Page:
Your odds of becoming a millionaire aren’t what they used to be—they’re better. A record number of U.S. households have reached that enviable goal: At the end of 2016, 10.8 million households had a net worth of $1 million or more, not including their primary residence, reports the Spectrem Group. In fact, there were 1.6 million more millionaires in the U.S. in 2016 than there were in 2007, just before the stock market crash. What the market took away, the current bull market has restored—and then some.
But stocks aren’t solely responsible for household wealth. In a survey of households with investment portfolios worth $3 million or more, U.S. Trust asked people how they had accumulated their wealth. More than half of those responding (52%) cited earned income from a job or business, 32% cited investments and 10% credited an inheritance. So it appears that the vast majority of the group are self-made millionaires who follow a straightforward formula of working hard and using their income productively. We outline five routes to success.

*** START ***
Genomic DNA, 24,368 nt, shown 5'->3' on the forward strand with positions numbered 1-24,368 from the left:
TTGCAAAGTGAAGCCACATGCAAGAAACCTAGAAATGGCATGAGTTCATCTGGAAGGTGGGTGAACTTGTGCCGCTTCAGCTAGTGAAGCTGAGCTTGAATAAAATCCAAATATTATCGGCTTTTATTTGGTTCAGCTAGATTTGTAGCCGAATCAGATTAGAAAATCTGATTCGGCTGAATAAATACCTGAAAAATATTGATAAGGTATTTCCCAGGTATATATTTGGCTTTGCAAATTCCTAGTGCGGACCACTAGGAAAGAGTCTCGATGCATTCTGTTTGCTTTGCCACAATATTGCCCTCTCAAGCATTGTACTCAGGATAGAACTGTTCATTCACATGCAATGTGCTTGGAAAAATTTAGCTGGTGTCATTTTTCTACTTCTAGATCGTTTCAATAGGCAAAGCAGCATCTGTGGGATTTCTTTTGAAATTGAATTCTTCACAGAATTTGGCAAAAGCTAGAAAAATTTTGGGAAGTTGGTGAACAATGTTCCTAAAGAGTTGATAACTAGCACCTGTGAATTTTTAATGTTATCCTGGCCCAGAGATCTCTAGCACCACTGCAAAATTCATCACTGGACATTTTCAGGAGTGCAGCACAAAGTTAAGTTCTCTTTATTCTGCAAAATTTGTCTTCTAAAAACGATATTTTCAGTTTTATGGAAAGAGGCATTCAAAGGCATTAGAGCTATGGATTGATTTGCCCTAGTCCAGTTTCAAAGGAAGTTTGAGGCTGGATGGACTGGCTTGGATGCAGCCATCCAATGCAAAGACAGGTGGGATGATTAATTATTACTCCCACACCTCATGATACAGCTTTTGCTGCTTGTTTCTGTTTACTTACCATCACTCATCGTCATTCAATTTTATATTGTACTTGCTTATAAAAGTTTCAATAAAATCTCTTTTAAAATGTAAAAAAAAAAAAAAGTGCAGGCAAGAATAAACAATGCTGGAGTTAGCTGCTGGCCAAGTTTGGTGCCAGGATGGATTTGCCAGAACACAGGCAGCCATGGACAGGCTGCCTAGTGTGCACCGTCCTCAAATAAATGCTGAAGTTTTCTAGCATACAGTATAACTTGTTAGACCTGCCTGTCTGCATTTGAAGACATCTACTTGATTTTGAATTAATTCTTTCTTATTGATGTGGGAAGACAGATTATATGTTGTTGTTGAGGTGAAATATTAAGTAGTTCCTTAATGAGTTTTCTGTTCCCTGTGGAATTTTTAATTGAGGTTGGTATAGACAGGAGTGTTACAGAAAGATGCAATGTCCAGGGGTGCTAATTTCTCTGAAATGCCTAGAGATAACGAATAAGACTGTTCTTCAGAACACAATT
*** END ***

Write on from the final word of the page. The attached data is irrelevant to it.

Live like a million bucks
Let’s start with the basics. One of the biggest barriers to reaching the $1 million milestone isn’t a stock market meltdown or even a brief period of unemployment. It’s something financial planners call “lifestyle creep”—buying a bigger house or nicer car every time you get a raise or bonus.